FAQs

Although many Americans once scoffed at untraditional healing practices, a good deal of people are now dipping their toes into this trend. Holistic healing practices—aka alternative medicine—are any form of healing or medicine that is not deemed “traditional” by Western standards. Some of these practices include hydrotherapy and Reiki. When used in tandem with Western medicine, they are called “complementary practices”—they are only considered “alternative” when used instead of Western medicine.

Every five years, the National Health Interview Survey assesses how Americans embrace complementary and holistic approaches. The most recent survey taken in 2012 indicates that similar to previous years, 33.2% of American adults use complementary health practices. However, this study did indicate a significant increase in out-of-pocket dollard spent on chiropractic and acupuncture, which suggests that Americans may be relying more and more on holistic practices than ever before.

This means that if you haven’t gotten on the holistic bandwagon, it may be time to at least learn about your options. From treating anxiety to lower-back pain to tension headaches, these practices have been called natural cure-alls.

Below is a list of frequently asked questions:

  • Holistic medicine is a healing philosophy that views the patient as a whole person – body, mind, and spirit – not just a disease or a collection of symptoms.  Practitioners may address a client’s emotional and spiritual dimensions as well as the hereditary, nutritional, environmental, and lifestyle factors that can contribute to an illness.  Note:  in my opinion, “vibrational medicine” and “holistic medicine” are the same; the difference is simply linguistics – those using the term “vibrational medicine” are likely more versed in the scientific basis of this modality, whereas a native healer in some remote area, while utilizing the reality of the science, may not be cognizant of the terminology or the research.

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    “Vibrational Medicine… is based upon the understanding that the molecular arrangement of the physical body is actually a complex network of interwoven energy fields.  The energetic network, which represents the physical/cellular framework, is organized and nourished by “subtle” energetic systems which coordinate the life-force with the body.  There is a hierarchy of subtle energetic systems that coordinate electrophysiologic and hormonal function as well as cellular structure within the physical body.  It is primarily from these subtle levels that health and illness originate.  These unique energy systems are powerfully affected by our emotions and level of spiritual balance as well as by nutritional and environmental factors.  These subtle energies influence cellular patterns of growth in both positive and negative directions.”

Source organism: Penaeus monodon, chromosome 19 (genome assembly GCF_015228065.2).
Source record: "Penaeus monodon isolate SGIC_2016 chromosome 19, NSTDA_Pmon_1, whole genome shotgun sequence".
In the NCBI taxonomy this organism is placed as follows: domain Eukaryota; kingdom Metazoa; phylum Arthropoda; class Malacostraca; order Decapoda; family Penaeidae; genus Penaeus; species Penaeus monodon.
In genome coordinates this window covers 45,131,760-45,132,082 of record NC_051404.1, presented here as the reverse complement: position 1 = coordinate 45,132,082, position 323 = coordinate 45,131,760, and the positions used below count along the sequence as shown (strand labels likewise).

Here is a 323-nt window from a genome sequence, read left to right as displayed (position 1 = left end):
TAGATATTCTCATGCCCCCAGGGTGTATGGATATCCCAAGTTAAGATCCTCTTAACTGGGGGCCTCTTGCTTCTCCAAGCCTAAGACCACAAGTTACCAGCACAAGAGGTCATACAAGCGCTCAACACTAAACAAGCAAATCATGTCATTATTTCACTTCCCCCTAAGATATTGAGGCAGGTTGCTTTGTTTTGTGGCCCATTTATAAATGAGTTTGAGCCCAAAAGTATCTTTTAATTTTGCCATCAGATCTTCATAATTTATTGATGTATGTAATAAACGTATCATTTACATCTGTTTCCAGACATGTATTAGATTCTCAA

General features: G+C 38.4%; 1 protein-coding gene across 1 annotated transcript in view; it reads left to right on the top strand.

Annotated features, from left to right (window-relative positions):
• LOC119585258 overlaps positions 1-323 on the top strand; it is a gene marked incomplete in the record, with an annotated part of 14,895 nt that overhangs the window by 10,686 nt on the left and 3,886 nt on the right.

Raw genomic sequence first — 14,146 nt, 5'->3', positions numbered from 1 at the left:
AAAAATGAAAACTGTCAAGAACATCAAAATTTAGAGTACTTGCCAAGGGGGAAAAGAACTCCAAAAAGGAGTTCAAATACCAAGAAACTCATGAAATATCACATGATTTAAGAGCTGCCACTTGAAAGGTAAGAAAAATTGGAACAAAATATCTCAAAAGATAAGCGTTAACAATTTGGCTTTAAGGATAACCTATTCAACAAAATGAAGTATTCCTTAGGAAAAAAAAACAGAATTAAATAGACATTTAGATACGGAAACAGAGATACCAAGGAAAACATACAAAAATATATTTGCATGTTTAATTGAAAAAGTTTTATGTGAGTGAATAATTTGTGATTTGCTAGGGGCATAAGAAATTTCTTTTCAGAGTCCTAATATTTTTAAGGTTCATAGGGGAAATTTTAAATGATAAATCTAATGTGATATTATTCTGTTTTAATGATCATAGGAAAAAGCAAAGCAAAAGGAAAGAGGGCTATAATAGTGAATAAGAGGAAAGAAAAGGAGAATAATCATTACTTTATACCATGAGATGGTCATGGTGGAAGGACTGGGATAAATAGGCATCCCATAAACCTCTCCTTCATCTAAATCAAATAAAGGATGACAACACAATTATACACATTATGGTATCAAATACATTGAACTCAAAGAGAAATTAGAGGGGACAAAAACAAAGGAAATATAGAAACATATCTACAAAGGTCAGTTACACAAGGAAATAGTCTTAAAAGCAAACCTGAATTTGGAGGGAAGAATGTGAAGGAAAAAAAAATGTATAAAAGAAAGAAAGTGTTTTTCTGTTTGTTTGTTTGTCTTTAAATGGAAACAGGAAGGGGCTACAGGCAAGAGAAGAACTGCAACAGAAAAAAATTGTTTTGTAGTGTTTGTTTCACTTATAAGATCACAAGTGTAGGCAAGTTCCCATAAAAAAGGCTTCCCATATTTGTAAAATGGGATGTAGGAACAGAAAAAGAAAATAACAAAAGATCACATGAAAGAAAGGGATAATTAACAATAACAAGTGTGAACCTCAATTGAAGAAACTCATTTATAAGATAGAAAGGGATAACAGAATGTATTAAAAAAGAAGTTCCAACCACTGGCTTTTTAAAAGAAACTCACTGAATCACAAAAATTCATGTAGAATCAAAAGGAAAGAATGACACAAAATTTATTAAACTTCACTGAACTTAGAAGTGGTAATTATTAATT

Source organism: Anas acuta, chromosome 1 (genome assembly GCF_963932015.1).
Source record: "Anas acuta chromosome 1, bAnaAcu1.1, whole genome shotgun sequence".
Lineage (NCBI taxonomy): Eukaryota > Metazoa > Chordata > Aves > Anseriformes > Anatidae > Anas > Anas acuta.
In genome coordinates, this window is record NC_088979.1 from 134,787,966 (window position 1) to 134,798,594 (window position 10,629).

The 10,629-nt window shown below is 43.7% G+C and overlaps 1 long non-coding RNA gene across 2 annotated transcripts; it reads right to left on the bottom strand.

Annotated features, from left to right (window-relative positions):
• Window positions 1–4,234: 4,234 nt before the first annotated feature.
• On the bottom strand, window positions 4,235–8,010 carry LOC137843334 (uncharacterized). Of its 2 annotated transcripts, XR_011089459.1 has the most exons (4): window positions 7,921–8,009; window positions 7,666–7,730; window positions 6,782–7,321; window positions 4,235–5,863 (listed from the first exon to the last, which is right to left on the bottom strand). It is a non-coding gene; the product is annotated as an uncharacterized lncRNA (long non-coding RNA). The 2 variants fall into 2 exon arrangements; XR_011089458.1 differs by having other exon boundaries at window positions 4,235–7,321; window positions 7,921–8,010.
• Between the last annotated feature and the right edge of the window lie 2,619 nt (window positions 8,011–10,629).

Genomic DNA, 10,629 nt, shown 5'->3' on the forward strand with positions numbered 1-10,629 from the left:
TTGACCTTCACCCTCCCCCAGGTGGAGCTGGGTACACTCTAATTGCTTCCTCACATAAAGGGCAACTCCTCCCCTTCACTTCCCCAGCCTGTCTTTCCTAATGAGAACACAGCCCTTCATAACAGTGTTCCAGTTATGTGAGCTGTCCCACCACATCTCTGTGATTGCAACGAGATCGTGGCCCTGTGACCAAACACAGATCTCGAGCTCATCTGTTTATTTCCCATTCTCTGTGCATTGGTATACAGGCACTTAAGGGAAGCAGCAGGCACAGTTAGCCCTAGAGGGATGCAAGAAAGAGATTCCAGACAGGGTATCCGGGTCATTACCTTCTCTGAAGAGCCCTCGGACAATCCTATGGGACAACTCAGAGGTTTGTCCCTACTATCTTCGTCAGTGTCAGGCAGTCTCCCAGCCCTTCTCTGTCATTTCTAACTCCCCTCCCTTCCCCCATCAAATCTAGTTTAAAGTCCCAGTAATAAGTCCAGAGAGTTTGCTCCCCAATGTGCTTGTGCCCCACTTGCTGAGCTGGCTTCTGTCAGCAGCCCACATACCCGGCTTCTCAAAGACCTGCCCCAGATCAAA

~Richard Gerber, M.D., Vibrational Medicine

  • Energy medicine, energy therapy, energy healing, or spiritual healing are branches of alternative medicine based on a pseudo-scientific belief that healers can channel healing energy into a patient and effect positive results. This idea itself contains several methods: hands-on, hands-off, and distant (or absent) where the patient and healer are in different locations.

    Many schools of energy healing exist using many names, for example, biofield energy healing, spiritual healing, contact healing, distant healing, Qi Do, therapeutic touch, Reiki or Qigong.

    Spiritual healing occurs largely in non-denominational and ecumenical contexts. Practitioners do not see traditional religious faith as a prerequisite for effecting cures. Faith healing, by contrast, takes place within a traditional religious context.

  • These days you hear the word Karma pretty often, as in, “Eww, that’s some bad karma” or “Wait til Karma gets you” or “She must have good Karma.”

    Personally, I don’t believe Karma is a tit-for-tat kind of thing.  It’s more like, the energy you put out, the frequency you vibrate at, attracts similar.  And when “bad” things happen, it is often an excellent opportunity to learn and grow.

    Anyway, I’m not the expert, and am learning along with everyone else, but I really do like this definition from Paulo Coelho’s Aleph:

    “…karma…  It isn’t what you did in the past that will affect the present.  It’s what you do in the present that will redeem the past and thereby change the future.”

  • Yes, holistic healing does work for everyone – we are all created with an energetic field.  Whether or not one chooses to allow it to flow into one’s daily life, however, is up to each individual.  Free will, remember?

  • The holistic approach is viable for any and all issues. Well, if you have a broken leg, you better head to the ER. Seriously, spiritual, emotional, physical, mental – they all are connected, and all can be addressed via energy work, which, after all, is the greater part of everything in the Universe.